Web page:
Expect something more for your Christmas tree this year

Inflation affects the price of almost everything we buy, and Christmas trees are no different.

Farmers say you should expect a little more for your tree this year. In some cases there aren’t enough trees to bypass them. And the cost of growing a tree also increases.

“I climbed a bit. You just have to do it because your prices for everything are going up,” said Steve Watson, an arborist at Twin Pines Nursery in Pineola, North Carolina.

The day care center has been in existence for over 40 years. Watson says in a normal year a 6-7 foot tree would sell wholesale for about $25. Now it’s between $45 and $55.

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Steve Watson at the Twin Pines Christmas Tree Nursery in Pineola, NC (Austin Westfall/Fox Business/Fox News)

Fuel is expensive for the nursery’s tractors and chainsaws, as is fertilizer. According to Watson, a ton of fertilizer used to cost around $180, but now it’s between $800 and $1,200.

The Real Christmas Tree Board said in August that 71% of growers expected wholesale prices to rise by 5% to 15% this year.

Christmas tree builder operating a tractor

Fuel and fertilizer prices have skyrocketed in recent years, affecting the cost of doing business for farmers like Watson. (Austin Westfall / Fox Business)

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“We really haven’t seen this kind of inflation since the ’70s and ’80s,” said Jill Sidebottom, spokeswoman for the National Christmas Tree Association (NCTA).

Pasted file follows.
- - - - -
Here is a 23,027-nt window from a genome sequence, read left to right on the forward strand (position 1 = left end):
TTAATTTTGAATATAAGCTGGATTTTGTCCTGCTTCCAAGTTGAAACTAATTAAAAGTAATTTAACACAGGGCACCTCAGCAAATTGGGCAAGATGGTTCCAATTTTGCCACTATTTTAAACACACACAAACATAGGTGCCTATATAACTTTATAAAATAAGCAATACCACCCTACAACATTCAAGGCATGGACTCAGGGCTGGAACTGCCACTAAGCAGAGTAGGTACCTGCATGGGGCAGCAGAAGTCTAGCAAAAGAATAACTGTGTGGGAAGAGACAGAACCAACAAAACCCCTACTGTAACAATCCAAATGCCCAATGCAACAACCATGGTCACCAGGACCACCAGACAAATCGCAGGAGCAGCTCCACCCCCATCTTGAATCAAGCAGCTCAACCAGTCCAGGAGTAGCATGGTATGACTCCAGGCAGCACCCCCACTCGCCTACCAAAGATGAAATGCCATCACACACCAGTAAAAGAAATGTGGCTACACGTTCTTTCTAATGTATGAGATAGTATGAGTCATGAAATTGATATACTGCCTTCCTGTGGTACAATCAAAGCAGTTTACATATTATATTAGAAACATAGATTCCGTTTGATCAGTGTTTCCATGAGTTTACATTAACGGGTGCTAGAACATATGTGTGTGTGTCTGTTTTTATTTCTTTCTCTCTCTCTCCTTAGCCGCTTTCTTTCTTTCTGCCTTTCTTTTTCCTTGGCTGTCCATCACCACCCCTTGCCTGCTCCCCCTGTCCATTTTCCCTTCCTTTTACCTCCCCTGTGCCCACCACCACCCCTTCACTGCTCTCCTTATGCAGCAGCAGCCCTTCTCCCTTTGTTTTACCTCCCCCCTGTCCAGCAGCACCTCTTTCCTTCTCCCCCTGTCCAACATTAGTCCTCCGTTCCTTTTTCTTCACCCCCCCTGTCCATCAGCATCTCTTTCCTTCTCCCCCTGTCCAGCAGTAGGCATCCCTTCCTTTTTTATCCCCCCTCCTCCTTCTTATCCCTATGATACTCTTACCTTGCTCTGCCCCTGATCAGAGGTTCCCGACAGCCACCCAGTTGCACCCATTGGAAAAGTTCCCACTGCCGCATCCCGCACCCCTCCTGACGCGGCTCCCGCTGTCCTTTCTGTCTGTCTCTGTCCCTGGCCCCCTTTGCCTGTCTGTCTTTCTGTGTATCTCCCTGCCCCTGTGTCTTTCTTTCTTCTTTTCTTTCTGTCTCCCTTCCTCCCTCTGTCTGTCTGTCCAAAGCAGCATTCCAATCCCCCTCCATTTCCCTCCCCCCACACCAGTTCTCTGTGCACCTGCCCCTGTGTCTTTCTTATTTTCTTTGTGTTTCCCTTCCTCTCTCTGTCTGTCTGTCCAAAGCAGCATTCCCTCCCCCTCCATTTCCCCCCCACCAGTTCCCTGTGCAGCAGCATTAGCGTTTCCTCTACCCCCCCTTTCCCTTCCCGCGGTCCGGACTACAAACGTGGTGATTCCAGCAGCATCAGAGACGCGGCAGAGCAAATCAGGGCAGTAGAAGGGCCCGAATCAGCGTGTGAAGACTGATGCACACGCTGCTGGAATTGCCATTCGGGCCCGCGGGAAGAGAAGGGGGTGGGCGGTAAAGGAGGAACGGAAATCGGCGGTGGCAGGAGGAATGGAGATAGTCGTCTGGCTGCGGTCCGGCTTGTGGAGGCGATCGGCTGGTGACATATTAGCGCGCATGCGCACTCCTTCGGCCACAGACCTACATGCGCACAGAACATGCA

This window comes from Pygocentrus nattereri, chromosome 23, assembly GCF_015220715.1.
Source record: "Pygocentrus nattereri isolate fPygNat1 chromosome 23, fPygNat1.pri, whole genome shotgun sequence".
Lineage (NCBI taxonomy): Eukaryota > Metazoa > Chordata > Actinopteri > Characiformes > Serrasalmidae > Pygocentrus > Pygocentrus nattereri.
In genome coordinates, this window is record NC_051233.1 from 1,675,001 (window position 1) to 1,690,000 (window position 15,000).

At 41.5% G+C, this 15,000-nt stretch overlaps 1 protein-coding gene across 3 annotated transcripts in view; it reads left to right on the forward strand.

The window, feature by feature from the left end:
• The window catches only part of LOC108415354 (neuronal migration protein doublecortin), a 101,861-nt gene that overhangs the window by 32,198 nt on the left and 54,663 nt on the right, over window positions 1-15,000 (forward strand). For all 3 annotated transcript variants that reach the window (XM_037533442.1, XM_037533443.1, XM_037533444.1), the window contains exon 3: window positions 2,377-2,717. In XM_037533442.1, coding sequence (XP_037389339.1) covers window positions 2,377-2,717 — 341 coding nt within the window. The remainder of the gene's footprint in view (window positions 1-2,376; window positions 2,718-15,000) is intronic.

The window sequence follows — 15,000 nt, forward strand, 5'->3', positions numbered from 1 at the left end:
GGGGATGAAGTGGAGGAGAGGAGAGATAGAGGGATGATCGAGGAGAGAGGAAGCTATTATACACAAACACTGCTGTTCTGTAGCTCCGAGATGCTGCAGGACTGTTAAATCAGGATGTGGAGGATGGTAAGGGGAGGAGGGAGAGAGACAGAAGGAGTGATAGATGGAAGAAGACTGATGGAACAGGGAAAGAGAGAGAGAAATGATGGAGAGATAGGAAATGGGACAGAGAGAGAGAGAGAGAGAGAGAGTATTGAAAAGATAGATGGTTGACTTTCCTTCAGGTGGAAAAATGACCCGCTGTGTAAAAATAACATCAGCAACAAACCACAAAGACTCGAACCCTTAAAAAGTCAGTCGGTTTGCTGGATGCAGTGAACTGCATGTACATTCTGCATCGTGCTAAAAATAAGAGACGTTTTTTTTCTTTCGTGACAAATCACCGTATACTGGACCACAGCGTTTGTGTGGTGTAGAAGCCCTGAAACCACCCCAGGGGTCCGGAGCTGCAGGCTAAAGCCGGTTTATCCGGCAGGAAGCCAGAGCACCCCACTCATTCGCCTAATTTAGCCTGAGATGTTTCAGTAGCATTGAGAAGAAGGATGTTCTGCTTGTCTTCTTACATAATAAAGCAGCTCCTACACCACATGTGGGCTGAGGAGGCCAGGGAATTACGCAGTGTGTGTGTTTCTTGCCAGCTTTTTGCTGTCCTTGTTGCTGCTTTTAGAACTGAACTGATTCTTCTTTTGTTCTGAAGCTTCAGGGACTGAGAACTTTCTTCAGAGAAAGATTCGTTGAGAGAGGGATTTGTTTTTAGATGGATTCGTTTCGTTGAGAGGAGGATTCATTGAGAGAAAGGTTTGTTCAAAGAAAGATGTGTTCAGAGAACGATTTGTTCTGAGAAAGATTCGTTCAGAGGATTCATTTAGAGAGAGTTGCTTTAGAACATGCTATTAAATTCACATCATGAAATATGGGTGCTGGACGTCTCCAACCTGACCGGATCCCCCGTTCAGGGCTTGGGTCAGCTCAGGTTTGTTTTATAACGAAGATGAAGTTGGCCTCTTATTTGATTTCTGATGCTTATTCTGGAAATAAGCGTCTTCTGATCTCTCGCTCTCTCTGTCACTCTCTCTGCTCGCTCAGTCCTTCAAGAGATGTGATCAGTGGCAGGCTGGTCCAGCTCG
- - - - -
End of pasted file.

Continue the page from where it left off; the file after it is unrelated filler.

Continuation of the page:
Sidebottom says the low supply is also a big problem. The 2008 recession hit farmers hard, so fewer trees were planted at the time.

Person plants Christmas tree

A worker plants a young tree in the garden. Small plantation for a Christmas tree. (iStock / iStock)

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“A lot of farmers were getting older and aging anyway, so a lot of the small and medium-sized growers just went on and went out of business,” she explained.

It can take 10 to 15 years for a tree to grow, so the effects of 2008 are still felt.

“We expect it will take a few more years for supply to match demand,” Sidebottom said.

Rising labor and shipping costs are also affecting the bottom line for some growers.

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Although prices are higher for now, the NCTA hasn’t seen any signs that the number of people buying trees has decreased.

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